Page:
NTLMv1 is no longer used as a network authentication scheme, but the underlying passwords are still stored using the NTLM hashing scheme.
Two different (although related) things.
The reason microsoft can't change the hashing scheme as easily as Linux can is because the network authentication protocols are tied to the hashing method, so you would need to update all the clients too.
Microsoft existed because the hardware accounted for the vast majority of the cost, and the hardware it ran on was open and flexible. The software being closed and single-source was of little consequence because it was only a tiny fraction of the overall cost (and could always be obtained for free via piracy).
Contrast that with acorn, commodore, apple and the various risc vendors who provided superior hardware and superior software often even at lower cost, but tied you into their whole platform with a single supplier and much smaller range of models and price points.
Depends how hard it is to acquire admin privileges...
On most windows based networks, simply being on the LAN is enough to very quickly get admin credentials with a moderate level of skill and publicly available tools.
It's not the file thats the problem so much as the fact that 99% of users can be expected to use the same software to open the file, ie a monoculture... If you have an exploit for a vulnerability in that software you have a very high chance of success.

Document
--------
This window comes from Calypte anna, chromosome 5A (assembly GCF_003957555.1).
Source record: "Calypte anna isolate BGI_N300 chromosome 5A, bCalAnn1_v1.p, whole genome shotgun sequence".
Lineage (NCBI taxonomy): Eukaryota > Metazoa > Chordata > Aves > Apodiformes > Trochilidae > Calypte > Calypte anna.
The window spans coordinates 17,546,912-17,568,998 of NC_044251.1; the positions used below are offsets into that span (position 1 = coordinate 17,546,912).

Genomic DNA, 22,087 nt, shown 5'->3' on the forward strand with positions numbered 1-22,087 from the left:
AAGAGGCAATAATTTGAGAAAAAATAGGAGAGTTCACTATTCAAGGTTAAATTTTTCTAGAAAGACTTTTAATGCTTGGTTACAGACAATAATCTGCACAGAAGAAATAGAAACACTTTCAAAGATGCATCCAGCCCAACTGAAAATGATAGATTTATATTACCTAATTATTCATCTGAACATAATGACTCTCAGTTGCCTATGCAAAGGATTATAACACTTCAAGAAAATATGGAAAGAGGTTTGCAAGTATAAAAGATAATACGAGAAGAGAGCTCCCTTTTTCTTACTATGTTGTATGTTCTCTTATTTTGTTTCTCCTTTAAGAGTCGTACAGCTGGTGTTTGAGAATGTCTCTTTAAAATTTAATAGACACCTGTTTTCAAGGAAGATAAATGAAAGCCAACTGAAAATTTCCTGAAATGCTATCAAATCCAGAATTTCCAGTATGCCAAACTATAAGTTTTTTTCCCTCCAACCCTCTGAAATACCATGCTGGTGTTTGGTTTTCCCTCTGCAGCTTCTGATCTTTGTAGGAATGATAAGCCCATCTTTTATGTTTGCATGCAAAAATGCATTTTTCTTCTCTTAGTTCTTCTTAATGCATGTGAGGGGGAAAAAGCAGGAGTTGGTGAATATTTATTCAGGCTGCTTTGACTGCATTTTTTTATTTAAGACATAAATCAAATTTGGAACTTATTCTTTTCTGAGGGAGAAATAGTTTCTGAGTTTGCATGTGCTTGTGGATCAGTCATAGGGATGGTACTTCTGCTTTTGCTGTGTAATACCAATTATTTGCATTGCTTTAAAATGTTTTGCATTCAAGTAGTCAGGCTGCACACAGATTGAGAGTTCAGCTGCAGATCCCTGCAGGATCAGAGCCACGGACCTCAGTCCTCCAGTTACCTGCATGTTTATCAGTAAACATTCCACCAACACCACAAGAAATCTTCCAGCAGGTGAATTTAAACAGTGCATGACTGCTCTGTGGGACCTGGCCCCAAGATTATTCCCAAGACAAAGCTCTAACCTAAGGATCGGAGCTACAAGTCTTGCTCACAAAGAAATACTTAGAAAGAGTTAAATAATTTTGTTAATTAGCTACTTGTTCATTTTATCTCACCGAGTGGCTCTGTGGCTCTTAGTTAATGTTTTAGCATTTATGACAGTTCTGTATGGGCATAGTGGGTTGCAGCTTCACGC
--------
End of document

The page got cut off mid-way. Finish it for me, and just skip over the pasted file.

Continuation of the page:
That's why monoculture software is almost always the primary target of malware... Think of all the browser exploits which targeted IE when it had over 90% of market share, and how most of these attacks moved to Flash, Java, Acrobat etc once the browser market became more diverse.
If they're dumping email boxes, and those email boxes contain spam and malware then in the interest of full disclosure they have to post it all... If they started removing malware then they've modified the content, what's to stop them making other modifications?
You cannot solve problems by killing people on mass. Making war even cheaper will certainly not help.
Oh but you can, you just need to do it thoroughly and brutally, ie the way things were done historically.
There would be no refugees fleeing if there were no refugees left.
No refugees would flee a warzone where they risk death to enter an enemy territory where they faced almost certain death at the hands of an organised military force.
Insurgents could not hide amongst civilian populations if the rulers were willing to systematically wipe out civilians until the insurgency stopped.
A lack of morals and a willingness to do whatever necessary is a significant advantage in any war.
Biting the hand that feeds IT © 1998–2017